After a one-day technical conference dealing with innovation and productivity in tunnelling, followed by a one-day awards conference, the judges of the 2016 series of the ITA Tunnelling Awards revealed their choices and awarded recognition to eight outstanding projects and announced the Young Tunneller of the Year and a Lifetime Achievement Award to Dr Martin Herrenknecht. After a detailed examination process, 100 nominations for the nine Award categories were reduced to 30 finalists who had the opportunity to present and support their projects during the awards conference and to an audience of their peers.
The categories, the shortlisted projects and the winners are:
Winner: The new Guanjiao Tunnel of the Qinghai–Tibet Railway, China
The project is a key element of the second line of the Xining-Golmud section of the Qinghai-Tibet railway with a total length of 33km. The drill+blast twin tube tunnel lies at an average elevation of 3,400m and operates electrified freight and passenger trains with a design speed of 160km/hr. Construction began in November 2007 and the tunnel opened for operation in December 2014.The total investment was 4.96 billion RMB or $US730 million.
Winner: Downtown Line 3, Fort Canning station and tunnels, Singapore
As Singapore’s underground space becomes more congested, the construction of new underground metro lines has become more challenging, complex and now pushing the boundaries of engineering. The Fort Canning station and tunnels metro project encountered many challenges including cutterhead interventions to remove foundations of buildings and close proximity to national monuments and in-service metro lines with only 1m separation. Excavation so close to operating tunnels, which carry thousands of commuters daily, poses exceptional risk. The project has since been completed successfully with no disruption to any community partners.
Winner: Chongqing Hongqihegou Metro Station, China
The Hongqihegou interchange metro station links Line 3 and Line 6 of the Chongqing Metro. It is excavated in moderately weathered sandstone and sandy mudstone beneath a densely developed area of the city and under the main road to the airport. The minimum overburden is 8.6m and the ratio of overburden to span is 0.4. Its maximum excavation section is 760m. The whole tunnel section is divided into four drifts. Two are on the top and another two in the bottom to be excavated. In this way, four drifts can be driven simultaneously. By using the inherent bearing capacity of inner rocks supporting, the horizontal and vertical temporary support of the tunnel is saved. Moreover, the “time-space” effect is controlled precisely for the safety of the force transmitting between primary support and ﬁnal lining.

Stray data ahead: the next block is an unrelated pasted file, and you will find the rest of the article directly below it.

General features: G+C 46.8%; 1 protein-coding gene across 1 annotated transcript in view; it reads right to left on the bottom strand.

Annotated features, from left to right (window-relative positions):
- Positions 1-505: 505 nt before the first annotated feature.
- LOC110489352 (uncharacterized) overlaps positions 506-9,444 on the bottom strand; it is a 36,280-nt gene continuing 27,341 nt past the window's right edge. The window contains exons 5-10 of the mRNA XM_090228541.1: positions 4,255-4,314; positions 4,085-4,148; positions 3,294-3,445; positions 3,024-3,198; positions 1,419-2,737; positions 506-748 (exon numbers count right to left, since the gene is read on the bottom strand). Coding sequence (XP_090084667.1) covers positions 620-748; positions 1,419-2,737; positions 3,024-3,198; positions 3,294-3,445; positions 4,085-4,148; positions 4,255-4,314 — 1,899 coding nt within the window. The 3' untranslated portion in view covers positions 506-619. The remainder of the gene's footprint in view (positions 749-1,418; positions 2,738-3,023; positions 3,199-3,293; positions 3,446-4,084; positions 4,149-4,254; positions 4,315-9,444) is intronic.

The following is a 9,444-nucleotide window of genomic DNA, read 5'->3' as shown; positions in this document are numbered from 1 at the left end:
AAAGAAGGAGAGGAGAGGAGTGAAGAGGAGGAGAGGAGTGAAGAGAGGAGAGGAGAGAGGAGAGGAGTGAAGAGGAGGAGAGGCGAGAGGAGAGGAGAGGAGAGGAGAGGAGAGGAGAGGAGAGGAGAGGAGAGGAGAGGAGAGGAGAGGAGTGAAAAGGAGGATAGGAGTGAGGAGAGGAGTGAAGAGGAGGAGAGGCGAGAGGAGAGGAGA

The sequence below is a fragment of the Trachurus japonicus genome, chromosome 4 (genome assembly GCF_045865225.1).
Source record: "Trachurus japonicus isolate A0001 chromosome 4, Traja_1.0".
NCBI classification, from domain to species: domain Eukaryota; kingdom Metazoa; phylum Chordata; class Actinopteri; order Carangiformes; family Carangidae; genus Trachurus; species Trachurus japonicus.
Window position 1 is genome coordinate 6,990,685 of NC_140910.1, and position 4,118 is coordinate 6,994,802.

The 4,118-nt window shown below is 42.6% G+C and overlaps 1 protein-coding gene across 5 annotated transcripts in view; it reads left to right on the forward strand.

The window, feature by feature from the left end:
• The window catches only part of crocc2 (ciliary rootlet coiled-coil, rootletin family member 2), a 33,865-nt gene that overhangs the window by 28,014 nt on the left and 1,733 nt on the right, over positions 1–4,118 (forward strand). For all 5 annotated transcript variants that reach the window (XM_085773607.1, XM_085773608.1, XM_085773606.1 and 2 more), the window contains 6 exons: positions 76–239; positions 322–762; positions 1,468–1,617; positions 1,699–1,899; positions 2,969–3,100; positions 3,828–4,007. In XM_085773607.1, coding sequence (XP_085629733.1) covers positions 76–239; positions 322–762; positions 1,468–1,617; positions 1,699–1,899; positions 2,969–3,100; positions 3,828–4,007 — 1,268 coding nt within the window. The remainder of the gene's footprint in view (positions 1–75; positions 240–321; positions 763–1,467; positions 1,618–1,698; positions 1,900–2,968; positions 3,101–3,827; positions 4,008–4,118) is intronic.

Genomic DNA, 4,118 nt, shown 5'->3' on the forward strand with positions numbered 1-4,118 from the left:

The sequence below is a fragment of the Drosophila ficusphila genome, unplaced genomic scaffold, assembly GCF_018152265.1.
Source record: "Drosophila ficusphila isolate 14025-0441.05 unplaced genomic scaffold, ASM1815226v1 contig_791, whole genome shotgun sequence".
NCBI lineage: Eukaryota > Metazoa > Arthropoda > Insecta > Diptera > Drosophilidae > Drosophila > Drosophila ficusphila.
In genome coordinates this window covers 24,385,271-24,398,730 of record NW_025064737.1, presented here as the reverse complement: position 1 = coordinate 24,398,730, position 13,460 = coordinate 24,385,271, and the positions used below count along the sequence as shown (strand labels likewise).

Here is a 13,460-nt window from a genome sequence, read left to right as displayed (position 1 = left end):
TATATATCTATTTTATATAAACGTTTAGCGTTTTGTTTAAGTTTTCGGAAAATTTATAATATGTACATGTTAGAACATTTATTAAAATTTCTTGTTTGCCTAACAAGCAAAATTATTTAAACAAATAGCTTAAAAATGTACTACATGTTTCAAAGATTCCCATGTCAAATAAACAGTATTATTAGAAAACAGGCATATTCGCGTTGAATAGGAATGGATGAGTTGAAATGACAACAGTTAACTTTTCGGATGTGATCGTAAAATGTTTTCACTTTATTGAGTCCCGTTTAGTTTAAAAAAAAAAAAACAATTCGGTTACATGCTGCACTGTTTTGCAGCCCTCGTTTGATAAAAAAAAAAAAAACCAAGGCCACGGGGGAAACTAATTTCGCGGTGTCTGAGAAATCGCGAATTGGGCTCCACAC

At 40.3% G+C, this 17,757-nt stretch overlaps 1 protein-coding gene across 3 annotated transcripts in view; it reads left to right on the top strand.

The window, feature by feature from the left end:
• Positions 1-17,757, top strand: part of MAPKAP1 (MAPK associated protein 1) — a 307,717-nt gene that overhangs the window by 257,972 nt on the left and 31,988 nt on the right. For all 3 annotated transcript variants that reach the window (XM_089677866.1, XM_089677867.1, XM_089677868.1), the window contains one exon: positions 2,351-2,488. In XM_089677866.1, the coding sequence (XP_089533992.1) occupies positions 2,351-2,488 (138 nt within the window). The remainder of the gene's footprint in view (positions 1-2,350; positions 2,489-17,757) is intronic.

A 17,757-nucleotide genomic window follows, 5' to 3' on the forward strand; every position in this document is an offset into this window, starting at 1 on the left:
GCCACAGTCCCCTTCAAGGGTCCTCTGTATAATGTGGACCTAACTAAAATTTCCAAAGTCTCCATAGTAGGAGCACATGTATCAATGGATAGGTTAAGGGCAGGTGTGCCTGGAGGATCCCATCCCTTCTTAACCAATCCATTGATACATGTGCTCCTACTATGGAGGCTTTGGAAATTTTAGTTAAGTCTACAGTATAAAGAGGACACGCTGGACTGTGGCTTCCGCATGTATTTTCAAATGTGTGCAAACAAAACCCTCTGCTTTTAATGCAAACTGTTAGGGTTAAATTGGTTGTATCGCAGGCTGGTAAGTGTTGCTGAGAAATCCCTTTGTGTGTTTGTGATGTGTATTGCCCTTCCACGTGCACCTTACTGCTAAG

Winner: Vauxhall Station Upgrade, London, UK
The reference design for the step free upgrade of Vauxhall Station on the London Underground was changed to an SCL design to provide a more efﬁcient construction program, reduce ground movements and a total cost savings of nearly €12 million. A more economical reinforced concrete collar was designed, rather than traditional steel lintel beams installed to support new openings in the existing platform tunnels with steel props. These eliminated health and safety risks associated with the installation of heavy steel framing and encroachment onto platform clearance. The project has successfully increased existing station capacity without fundamentally altering the operational station. Value added was in the elimination of utility relocations, which cut the construction duration by at least six months. Early third-party engagement efforts led to a smooth approvals process during the design and construction phases.
Winner: Large diameter shield tunnelling in pure sands with a hybrid EPBM, Brazil